After the war, the USA had a nuclear weapons monopoly, and they wanted to keep it that way. Keeping nuclear weapons out of the hands of their former ally turned cold war enemy, the Soviet Union, was the top priority, but the USA saw no reason to encourage their former partners in the Manhattan project, the British, to make their own bomb either. For the British, struggling to maintain a place as a great power in the postwar world, developing their own bomb became a priority, despite being cut off from the technology they had helped to develop in the Manhattan project. Given technical knowledge but no access to the huge infrastructure required to enrich uranium, a plutonium weapon was a natural choice. To make plutonium in the absence of access to enriched uranium, one needs a nuclear reactor that can use natural uranium, and to do the job efficiently one needs to be able to move fuel rods in and out without shutting the reactor down. The second requirement comes from the fact that to make weapons grade plutonium one should only irradiate the uranium for a short time – longer irradiation introduces other radioactive contaminants which complicate the business of bomb making. These requirements dictated the design of what became the Magnox reactor in the UK. This gas cooled, graphite moderated reactor entered service as an essentially dual use technology, generating electricity but also making military plutonium. One result of the Magnox programme which followed directly from its military purpose was a ghastly legacy of poorly managed nuclear waste at Sellafield, which is still generating substantial clean-up costs. In the UK, single Magnox reactor, in Wylfa in Anglesey, is still producing power. Meanwhile, in North Korea, a reactor based on published Magnox designs supplies plutonium for that nation’s nuclear weapons programme.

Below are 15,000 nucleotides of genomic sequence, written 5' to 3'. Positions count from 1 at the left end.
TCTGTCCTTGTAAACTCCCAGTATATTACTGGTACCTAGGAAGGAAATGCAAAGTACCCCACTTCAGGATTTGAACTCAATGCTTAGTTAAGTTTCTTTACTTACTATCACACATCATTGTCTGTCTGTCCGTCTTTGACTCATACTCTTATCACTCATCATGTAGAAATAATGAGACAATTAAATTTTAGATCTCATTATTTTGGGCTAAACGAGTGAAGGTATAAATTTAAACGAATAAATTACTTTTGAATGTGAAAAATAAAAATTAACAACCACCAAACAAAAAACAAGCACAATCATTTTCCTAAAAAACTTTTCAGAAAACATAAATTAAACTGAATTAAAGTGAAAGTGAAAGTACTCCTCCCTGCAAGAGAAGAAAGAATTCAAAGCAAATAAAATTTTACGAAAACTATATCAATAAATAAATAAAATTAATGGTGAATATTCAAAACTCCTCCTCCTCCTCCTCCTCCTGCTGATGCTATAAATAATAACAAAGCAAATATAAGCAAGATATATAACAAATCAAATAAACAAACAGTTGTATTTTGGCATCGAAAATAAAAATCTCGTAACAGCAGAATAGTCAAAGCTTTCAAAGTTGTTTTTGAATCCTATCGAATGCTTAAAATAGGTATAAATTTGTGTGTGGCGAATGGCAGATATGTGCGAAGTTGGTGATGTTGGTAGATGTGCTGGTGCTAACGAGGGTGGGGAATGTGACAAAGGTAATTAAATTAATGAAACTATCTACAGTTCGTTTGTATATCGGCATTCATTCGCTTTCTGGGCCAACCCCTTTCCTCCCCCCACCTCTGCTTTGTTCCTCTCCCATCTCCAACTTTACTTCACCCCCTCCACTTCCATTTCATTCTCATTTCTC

Despite the USA’s best efforts to hold on to their nuclear secrets, the Soviet Union tested their own first nuclear weapon in 1949. They too chose the plutonium route, and their version of a graphite moderated reactor running on natural uranium also led to a dual use military/civil design, the RMBK. Unlike Magnox, however, the RMBK was cooled not by gas but by water. Because water absorbs neutrons, this design has the ugly characteristic that in some circumstances, if the reactor overheats and the water starts to boil, the reactor power increases, a positive feedback that can lead to a runaway loss of control. Such a runaway happened at Chernobyl in 1986, causing an explosion and the spread of radioactive fallout across Europe.
Back in the USA, another military application for nuclear power was strongly driving the technology in another direction. Even before the end of the war the possible application of nuclear power for propelling submarines was being considered – the need for diesel-electric submarines to surface to charge their batteries was a serious drawback. Above all, a submarine reactor needs to be compact, which rules out the rather large gas cooled, graphite moderated reactors like Magnox. But given the availability of enriched uranium from the weapons programme, a design using a dense core with light water both as moderator and coolant was possible (because normal water – called light to distinguish it from heavy water, in which the hydrogen is replaced by deuterium – absorbs neutrons it isn’t possible to use it as a moderator for a reactor using natural uranium). This design was strongly favoured by Admiral Rickover, who headed the submarine programme. In 1954 the first nuclear powered submarine, Nautilus, was launched, powered by a Westinghouse manufactured type of light water reactor, the pressurised water reactor.